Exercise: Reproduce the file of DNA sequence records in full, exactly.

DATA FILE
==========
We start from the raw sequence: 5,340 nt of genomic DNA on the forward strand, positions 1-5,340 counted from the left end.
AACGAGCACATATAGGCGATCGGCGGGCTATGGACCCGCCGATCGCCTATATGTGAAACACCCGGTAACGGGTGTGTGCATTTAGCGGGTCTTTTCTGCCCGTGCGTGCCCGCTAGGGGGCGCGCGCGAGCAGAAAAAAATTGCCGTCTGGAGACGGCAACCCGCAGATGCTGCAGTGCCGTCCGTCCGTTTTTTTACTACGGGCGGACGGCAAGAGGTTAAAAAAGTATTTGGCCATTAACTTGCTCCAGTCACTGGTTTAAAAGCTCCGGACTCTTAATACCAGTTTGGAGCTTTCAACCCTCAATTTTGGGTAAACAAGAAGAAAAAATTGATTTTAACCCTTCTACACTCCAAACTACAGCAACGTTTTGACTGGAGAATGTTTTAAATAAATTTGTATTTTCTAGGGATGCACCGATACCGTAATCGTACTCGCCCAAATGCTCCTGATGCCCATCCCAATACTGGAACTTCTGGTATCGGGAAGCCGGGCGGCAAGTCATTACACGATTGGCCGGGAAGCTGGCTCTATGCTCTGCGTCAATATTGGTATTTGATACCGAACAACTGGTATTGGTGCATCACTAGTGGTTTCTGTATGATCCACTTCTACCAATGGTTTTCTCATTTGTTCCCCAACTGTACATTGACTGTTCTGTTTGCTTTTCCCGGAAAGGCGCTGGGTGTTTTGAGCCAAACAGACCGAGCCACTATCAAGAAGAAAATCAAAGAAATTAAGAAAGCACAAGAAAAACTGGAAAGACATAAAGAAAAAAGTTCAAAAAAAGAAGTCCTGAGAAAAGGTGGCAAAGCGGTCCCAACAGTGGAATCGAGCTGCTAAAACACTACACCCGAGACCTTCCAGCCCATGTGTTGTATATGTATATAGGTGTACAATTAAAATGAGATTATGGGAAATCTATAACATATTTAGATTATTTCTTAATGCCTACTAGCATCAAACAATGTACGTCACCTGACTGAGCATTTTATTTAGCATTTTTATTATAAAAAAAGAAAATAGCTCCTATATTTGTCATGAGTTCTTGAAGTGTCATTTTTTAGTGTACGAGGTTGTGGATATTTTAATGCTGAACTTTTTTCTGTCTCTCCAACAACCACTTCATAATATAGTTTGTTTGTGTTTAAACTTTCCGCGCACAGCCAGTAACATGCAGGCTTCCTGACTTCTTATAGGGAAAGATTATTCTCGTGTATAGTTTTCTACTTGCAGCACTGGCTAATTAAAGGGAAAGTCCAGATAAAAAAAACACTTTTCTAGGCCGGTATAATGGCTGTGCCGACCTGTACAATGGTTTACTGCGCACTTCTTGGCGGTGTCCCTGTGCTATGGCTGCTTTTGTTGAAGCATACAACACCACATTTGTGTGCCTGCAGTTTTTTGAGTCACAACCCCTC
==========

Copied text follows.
We start from the raw sequence: 5,340 nt of genomic DNA on the forward strand, positions 1-5,340 counted from the left end.
AACGAGCACATATAGGCGATCGGCGGGCTATGGACCCGCCGATCGCCTATATGTGAAACACCCGGTAACGGGTGTGTGCATTTAGCGGGTCTTTTCTGCCCGTGCGTGCCCGCTAGGGGGCGCGCGCGAGCAGAAAAAAATTGCCGTCTGGAGACGGCAACCCGCAGATGCTGCAGTGCCGTCCGTCCGTTTTTTTACTACGGGCGGACGGCAAGAGGTTAAAAAAGTATTTGGCCATTAACTTGCTCCAGTCACTGGTTTAAAAGCTCCGGACTCTTAATACCAGTTTGGAGCTTTCAACCCTCAATTTTGGGTAAACAAGAAGAAAAAATTGATTTTAACCCTTCTACACTCCAAACTACAGCAACGTTTTGACTGGAGAATGTTTTAAATAAATTTGTATTTTCTAGGGATGCACCGATACCGTAATCGTACTCGCCCAAATGCTCCTGATGCCCATCCCAATACTGGAACTTCTGGTATCGGGAAGCCGGGCGGCAAGTCATTACACGATTGGCCGGGAAGCTGGCTCTATGCTCTGCGTCAATATTGGTATTTGATACCGAACAACTGGTATTGGTGCATCACTAGTGGTTTCTGTATGATCCACTTCTACCAATGGTTTTCTCATTTGTTCCCCAACTGTACATTGACTGTTCTGTTTGCTTTTCCCGGAAAGGCGCTGGGTGTTTTGAGCCAAACAGACCGAGCCACTATCAAGAAGAAAATCAAAGAAATTAAGAAAGCACAAGAAAAACTGGAAAGACATAAAGAAAAAAGTTCAAAAAAAGAAGTCCTGAGAAAAGGTGGCAAAGCGGTCCCAACAGTGGAATCGAGCTGCTAAAACACTACACCCGAGACCTTCCAGCCCATGTGTTGTATATGTATATAGGTGTACAATTAAAATGAGATTATGGGAAATCTATAACATATTTAGATTATTTCTTAATGCCTACTAGCATCAAACAATGTACGTCACCTGACTGAGCATTTTATTTAGCATTTTTATTATAAAAAAAGAAAATAGCTCCTATATTTGTCATGAGTTCTTGAAGTGTCATTTTTTAGTGTACGAGGTTGTGGATATTTTAATGCTGAACTTTTTTCTGTCTCTCCAACAACCACTTCATAATATAGTTTGTTTGTGTTTAAACTTTCCGCGCACAGCCAGTAACATGCAGGCTTCCTGACTTCTTATAGGGAAAGATTATTCTCGTGTATAGTTTTCTACTTGCAGCACTGGCTAATTAAAGGGAAAGTCCAGATAAAAAAAACACTTTTCTAGGCCGGTATAATGGCTGTGCCGACCTGTACAATGGTTTACTGCGCACTTCTTGGCGGTGTCCCTGTGCTATGGCTGCTTTTGTTGAAGCATACAACACCACATTTGTGTGCCTGCAGTTTTTTGAGTCACAACCCCTC